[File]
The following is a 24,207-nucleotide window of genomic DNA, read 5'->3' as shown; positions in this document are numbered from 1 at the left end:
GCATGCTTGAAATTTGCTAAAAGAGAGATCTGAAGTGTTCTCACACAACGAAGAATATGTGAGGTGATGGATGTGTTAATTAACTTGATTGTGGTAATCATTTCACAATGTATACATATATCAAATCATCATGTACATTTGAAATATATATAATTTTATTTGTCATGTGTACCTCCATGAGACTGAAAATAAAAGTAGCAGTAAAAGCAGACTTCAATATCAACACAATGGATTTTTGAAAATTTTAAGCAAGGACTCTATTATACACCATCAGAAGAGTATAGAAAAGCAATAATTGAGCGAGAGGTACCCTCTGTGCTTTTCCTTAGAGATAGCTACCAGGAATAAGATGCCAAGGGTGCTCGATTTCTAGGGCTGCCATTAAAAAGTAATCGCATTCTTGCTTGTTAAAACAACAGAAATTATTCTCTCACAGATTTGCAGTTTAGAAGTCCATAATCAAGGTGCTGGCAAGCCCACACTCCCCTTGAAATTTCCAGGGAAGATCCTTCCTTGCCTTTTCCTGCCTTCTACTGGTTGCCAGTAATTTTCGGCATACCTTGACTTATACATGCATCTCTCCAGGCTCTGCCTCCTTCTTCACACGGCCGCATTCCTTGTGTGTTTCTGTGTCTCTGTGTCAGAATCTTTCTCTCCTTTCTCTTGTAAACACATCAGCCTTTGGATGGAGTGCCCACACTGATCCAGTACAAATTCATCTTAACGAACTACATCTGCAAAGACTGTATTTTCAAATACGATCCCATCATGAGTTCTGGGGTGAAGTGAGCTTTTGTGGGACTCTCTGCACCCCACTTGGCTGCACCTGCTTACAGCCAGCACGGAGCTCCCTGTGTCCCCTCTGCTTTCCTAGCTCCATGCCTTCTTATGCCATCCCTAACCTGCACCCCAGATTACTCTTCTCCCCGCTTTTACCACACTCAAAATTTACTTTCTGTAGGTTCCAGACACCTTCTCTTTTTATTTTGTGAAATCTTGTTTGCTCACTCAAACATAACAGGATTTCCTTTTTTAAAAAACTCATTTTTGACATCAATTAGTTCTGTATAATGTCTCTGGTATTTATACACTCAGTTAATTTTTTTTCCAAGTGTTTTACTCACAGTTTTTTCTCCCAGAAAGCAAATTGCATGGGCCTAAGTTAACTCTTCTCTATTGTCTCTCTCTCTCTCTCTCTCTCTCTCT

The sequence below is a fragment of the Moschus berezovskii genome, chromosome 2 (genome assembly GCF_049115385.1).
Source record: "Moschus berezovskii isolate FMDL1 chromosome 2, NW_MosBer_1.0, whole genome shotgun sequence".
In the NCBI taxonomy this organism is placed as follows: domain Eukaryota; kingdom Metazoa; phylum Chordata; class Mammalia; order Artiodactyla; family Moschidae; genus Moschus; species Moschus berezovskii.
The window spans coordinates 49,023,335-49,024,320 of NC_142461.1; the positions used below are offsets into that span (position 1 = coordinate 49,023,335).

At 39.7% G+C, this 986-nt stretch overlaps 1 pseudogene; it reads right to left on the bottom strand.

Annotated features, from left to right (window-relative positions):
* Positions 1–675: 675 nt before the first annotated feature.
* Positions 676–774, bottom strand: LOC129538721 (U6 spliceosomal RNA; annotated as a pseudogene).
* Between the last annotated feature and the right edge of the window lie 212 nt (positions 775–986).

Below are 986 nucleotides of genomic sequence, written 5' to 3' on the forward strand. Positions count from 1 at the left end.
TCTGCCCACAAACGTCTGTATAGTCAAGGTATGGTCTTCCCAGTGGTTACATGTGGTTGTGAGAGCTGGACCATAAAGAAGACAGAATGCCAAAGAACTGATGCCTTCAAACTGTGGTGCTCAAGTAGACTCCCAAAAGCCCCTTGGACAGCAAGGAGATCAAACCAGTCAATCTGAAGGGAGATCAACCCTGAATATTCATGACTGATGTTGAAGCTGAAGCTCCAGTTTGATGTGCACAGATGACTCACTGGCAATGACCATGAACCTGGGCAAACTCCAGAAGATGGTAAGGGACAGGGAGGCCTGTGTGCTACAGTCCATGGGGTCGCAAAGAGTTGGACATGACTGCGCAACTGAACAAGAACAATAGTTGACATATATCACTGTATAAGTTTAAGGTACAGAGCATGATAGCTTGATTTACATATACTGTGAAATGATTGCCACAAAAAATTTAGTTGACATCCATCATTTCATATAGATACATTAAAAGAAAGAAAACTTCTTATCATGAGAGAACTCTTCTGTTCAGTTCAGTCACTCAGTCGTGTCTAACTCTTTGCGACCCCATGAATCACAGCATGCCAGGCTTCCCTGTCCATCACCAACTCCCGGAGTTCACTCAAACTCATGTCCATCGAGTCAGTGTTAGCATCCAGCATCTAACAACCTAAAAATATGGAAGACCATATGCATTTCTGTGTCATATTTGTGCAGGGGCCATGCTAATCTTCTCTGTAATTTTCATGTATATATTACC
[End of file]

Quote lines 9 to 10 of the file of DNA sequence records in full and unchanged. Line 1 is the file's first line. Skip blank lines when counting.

* Positions 1–675: 675 nt before the first annotated feature.
* Positions 676–774, bottom strand: LOC129538721 (U6 spliceosomal RNA; annotated as a pseudogene).